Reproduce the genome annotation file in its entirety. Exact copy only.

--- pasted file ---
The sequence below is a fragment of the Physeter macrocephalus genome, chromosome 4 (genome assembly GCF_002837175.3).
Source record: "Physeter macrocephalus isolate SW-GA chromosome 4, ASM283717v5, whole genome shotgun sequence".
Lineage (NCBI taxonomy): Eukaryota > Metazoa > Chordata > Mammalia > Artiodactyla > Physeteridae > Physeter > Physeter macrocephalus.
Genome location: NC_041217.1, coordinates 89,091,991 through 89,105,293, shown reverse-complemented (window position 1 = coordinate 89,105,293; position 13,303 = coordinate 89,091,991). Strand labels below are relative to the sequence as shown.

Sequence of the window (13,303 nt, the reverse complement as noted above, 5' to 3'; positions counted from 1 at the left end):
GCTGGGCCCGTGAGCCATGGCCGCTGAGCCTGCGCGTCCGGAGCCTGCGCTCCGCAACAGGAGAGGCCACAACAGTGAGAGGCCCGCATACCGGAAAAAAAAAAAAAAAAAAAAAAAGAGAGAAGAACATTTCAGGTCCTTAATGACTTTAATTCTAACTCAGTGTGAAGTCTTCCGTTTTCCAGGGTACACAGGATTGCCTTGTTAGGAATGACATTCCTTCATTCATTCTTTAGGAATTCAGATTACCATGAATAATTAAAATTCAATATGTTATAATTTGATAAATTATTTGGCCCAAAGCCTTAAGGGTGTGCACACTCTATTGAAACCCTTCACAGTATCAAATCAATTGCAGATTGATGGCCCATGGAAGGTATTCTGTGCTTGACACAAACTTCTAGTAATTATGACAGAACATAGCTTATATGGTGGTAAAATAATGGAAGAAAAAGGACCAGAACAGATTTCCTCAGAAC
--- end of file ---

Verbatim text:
The sequence below is a fragment of the Physeter macrocephalus genome, chromosome 4 (genome assembly GCF_002837175.3).
Source record: "Physeter macrocephalus isolate SW-GA chromosome 4, ASM283717v5, whole genome shotgun sequence".
Lineage (NCBI taxonomy): Eukaryota > Metazoa > Chordata > Mammalia > Artiodactyla > Physeteridae > Physeter > Physeter macrocephalus.
Genome location: NC_041217.1, coordinates 89,091,991 through 89,105,293, shown reverse-complemented (window position 1 = coordinate 89,105,293; position 13,303 = coordinate 89,091,991). Strand labels below are relative to the sequence as shown.

Sequence of the window (13,303 nt, the reverse complement as noted above, 5' to 3'; positions counted from 1 at the left end):
GCTGGGCCCGTGAGCCATGGCCGCTGAGCCTGCGCGTCCGGAGCCTGCGCTCCGCAACAGGAGAGGCCACAACAGTGAGAGGCCCGCATACCGGAAAAAAAAAAAAAAAAAAAAAAAGAGAGAAGAACATTTCAGGTCCTTAATGACTTTAATTCTAACTCAGTGTGAAGTCTTCCGTTTTCCAGGGTACACAGGATTGCCTTGTTAGGAATGACATTCCTTCATTCATTCTTTAGGAATTCAGATTACCATGAATAATTAAAATTCAATATGTTATAATTTGATAAATTATTTGGCCCAAAGCCTTAAGGGTGTGCACACTCTATTGAAACCCTTCACAGTATCAAATCAATTGCAGATTGATGGCCCATGGAAGGTATTCTGTGCTTGACACAAACTTCTAGTAATTATGACAGAACATAGCTTATATGGTGGTAAAATAATGGAAGAAAAAGGACCAGAACAGATTTCCTCAGAAC